Print this page    •   Back to Web version of article

Legislation Watch: ADAP Advocacy Association's 2010 Congressional Scorecard

By Sue Saltmarsh

February 16, 2011

First, let me start with the ADAP Advocay Association's 2010 Congressional Scorecard. Released on February 7, it evaluates members of Congress on their support for the AIDS Drug Assistance Programs (ADAPs). "Despite ADAPs enjoying strong bipartisan support, partisan gridlock led to total inaction in the U.S. Congress, resulting in thousands of people living with HIV/AIDS being denied care," the press release stated.


The Congressional Scorecard ranked the U.S. House of Representatives and U.S. Senate on numerous items, including floor votes on appropriations and other bills directly impacting ADAPs, co-sponsors on pending legislation improving ADAPs and whether HIV/AIDS was even mentioned on their official websites. The scorecard issued one of four grades: Fail, Pass, Pass with Honors or Pass with Excellence. Unfortunately, every Member of Congress received a "Fail" grade since the Congress failed to approve emergency supplemental funding to shore-up the cash-strapped ADAPs, or pass any legislation to alleviate the crisis.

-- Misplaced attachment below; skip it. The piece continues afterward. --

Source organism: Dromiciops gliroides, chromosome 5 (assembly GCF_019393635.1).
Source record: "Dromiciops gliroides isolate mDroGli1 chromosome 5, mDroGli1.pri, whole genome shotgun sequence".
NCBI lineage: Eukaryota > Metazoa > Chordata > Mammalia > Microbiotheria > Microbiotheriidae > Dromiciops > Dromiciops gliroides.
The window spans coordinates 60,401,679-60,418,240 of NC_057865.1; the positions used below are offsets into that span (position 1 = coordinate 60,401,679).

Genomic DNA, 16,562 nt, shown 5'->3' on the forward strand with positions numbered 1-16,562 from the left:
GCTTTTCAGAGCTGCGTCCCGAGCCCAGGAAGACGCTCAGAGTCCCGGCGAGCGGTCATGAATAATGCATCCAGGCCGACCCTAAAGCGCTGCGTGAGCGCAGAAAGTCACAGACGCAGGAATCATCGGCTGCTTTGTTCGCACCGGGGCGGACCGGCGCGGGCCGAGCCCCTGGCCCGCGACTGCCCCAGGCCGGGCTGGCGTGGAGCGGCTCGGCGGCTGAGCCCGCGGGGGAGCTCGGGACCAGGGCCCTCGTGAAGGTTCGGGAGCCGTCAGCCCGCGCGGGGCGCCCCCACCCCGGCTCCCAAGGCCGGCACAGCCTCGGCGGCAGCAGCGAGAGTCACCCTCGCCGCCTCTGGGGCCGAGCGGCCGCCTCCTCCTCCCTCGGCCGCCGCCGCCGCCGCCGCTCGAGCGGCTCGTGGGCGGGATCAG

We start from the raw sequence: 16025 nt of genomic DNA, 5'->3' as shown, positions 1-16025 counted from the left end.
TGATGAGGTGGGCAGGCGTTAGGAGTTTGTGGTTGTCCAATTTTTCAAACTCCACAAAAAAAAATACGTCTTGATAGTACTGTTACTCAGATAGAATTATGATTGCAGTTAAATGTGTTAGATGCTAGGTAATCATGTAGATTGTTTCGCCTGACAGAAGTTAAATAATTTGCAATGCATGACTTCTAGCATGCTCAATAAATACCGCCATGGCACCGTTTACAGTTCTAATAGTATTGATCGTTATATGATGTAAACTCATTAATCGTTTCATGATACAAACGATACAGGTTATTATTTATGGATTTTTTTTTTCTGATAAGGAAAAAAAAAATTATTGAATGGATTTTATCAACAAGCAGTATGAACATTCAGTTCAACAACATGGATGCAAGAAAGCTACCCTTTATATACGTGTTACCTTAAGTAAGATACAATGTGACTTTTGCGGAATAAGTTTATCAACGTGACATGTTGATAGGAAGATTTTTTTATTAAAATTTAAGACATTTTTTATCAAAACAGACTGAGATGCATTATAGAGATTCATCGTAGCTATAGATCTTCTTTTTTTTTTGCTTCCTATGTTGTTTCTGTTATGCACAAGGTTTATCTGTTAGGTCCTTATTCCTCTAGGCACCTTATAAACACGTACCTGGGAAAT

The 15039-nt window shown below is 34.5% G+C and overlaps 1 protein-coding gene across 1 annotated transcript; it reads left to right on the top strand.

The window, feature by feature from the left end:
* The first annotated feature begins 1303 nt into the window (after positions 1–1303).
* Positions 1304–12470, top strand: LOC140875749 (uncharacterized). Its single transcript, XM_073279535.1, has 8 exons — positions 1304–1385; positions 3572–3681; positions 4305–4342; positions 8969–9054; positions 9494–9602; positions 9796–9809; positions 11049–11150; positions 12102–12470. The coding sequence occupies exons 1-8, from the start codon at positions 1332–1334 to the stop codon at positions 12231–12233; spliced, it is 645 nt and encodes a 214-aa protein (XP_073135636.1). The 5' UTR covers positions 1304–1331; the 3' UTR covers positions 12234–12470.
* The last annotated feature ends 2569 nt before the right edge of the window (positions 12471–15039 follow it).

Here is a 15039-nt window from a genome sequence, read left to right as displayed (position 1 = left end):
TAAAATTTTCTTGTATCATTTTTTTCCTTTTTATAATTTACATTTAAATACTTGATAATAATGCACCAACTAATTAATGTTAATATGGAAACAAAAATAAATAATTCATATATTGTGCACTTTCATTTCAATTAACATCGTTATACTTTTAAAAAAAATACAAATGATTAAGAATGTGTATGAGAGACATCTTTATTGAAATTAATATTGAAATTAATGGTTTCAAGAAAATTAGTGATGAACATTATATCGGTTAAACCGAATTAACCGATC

"It is unfortunate that we decided to issue a failing grade for the entire U.S. Congress, because there are many leaders who deserve our thanks and recognition -- including Representatives Barbara Lee and Dr. Donna Christensen in the House and Senators Richard Burr and Dr. Tom Coburn in the Senate for their respective efforts," said William Arnold, aaa+ board president and Executive Director of the Community Access National Network. "This decision was not taken lightly to fail the entire Congress, but we ultimately decided that every member of Congress needed to be put on notice that enough is enough and it is time to end the ADAP waiting lists in ten states."

The question remains, however, how many of our Congressional officials will even care that they received a failing grade? How many know how many HIV-positive constituents, or those who care about them, they even have, let alone how many are on ADAP waiting lists? You know what I'm going to say next -- call, write, or email and let them know you're out here. And if your elected officials got a good grade, let them know you appreciate their awareness and support.

The Congressional Scorecard is available online at

This article was provided by Positively Aware. You can find this article online by typing this address into your Web browser:

General Disclaimer: is designed for educational purposes only and is not engaged in rendering medical advice or professional services. The information provided through should not be used for diagnosing or treating a health problem or a disease. It is not a substitute for professional care. If you have or suspect you may have a health problem, consult your health care provider.